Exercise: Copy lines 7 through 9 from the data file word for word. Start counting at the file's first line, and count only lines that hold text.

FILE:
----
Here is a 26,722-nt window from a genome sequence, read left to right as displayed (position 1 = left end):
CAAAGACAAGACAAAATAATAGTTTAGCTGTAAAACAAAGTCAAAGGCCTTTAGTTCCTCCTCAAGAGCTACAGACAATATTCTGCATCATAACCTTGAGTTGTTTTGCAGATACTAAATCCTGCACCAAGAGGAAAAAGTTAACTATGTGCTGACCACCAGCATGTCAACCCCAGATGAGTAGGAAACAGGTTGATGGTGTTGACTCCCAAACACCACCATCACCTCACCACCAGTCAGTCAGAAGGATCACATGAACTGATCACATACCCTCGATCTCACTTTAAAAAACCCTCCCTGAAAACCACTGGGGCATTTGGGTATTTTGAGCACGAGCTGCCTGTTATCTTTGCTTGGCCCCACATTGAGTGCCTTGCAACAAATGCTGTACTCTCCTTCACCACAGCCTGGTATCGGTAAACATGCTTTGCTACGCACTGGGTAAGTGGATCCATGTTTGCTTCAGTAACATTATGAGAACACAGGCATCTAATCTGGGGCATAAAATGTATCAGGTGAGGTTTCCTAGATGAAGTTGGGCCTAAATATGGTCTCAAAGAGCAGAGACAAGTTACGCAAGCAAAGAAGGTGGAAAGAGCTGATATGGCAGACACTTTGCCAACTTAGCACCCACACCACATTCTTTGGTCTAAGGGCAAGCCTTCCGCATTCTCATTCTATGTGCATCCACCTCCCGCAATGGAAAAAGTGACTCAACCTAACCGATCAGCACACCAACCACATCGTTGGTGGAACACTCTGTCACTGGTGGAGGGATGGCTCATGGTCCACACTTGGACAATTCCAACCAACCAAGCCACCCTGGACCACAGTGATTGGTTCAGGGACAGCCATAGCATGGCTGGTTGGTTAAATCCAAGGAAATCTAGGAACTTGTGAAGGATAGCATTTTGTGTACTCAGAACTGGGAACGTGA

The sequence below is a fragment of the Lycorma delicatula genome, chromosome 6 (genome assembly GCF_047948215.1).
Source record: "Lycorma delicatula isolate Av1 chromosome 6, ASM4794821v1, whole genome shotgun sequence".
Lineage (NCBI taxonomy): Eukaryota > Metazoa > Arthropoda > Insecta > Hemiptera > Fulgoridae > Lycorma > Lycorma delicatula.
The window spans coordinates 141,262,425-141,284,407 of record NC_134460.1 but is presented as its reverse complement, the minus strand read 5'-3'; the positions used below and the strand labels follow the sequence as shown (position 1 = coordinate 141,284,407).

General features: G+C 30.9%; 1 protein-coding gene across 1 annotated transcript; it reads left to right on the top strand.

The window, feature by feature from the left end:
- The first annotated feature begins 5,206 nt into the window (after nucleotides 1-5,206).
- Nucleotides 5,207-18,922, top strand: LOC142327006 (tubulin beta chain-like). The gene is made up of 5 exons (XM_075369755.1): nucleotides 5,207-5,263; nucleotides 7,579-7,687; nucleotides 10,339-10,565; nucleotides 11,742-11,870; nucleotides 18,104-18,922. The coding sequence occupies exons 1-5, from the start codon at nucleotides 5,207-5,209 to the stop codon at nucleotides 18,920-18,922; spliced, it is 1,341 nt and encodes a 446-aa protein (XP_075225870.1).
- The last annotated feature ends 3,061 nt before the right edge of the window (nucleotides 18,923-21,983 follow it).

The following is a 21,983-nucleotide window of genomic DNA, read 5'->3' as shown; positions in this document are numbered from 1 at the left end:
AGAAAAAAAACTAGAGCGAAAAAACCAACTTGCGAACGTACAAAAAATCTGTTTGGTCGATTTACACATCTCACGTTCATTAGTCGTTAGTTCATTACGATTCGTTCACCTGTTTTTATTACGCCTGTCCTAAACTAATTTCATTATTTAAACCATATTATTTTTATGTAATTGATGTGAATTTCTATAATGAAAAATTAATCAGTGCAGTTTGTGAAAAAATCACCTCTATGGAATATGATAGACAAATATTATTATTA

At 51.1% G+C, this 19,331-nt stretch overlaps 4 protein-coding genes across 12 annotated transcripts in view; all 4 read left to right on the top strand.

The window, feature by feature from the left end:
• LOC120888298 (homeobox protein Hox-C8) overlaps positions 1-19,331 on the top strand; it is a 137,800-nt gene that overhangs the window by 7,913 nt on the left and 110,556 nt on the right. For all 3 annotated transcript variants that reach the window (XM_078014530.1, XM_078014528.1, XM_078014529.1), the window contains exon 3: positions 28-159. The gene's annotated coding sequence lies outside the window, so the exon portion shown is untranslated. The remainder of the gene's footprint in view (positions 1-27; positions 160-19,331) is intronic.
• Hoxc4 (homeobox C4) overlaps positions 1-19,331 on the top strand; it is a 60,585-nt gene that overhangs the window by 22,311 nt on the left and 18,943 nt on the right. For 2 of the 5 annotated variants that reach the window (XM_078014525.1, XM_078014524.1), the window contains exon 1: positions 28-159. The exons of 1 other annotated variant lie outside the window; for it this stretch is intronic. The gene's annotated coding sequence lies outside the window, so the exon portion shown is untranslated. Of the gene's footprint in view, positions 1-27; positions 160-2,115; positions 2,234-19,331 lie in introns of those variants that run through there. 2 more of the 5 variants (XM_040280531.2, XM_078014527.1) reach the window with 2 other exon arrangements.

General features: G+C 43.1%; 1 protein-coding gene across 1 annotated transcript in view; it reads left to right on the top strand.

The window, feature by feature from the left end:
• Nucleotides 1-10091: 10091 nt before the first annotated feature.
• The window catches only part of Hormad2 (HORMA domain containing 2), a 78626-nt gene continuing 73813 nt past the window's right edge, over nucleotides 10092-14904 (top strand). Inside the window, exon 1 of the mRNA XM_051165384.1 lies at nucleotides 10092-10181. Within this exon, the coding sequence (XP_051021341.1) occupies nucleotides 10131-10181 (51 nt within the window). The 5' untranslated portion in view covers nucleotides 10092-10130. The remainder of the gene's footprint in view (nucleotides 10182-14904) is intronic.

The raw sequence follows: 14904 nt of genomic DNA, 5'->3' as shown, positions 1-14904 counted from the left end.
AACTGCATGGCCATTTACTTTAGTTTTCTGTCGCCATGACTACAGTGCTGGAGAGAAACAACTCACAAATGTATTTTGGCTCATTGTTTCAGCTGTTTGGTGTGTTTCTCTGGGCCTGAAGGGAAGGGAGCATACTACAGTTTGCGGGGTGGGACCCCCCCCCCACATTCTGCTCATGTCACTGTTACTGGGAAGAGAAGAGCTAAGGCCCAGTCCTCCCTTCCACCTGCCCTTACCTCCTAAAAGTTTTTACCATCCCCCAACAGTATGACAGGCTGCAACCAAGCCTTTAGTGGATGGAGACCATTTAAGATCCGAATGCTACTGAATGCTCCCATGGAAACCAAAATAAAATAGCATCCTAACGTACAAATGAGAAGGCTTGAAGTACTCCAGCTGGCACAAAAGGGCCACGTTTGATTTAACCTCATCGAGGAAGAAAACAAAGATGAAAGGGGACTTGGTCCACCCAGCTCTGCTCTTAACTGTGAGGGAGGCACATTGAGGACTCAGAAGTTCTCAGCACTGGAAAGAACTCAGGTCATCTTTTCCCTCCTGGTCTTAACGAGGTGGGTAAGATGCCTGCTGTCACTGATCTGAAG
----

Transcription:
General features: G+C 30.9%; 1 protein-coding gene across 1 annotated transcript; it reads left to right on the top strand.

The window, feature by feature from the left end:
- The first annotated feature begins 5,206 nt into the window (after nucleotides 1-5,206).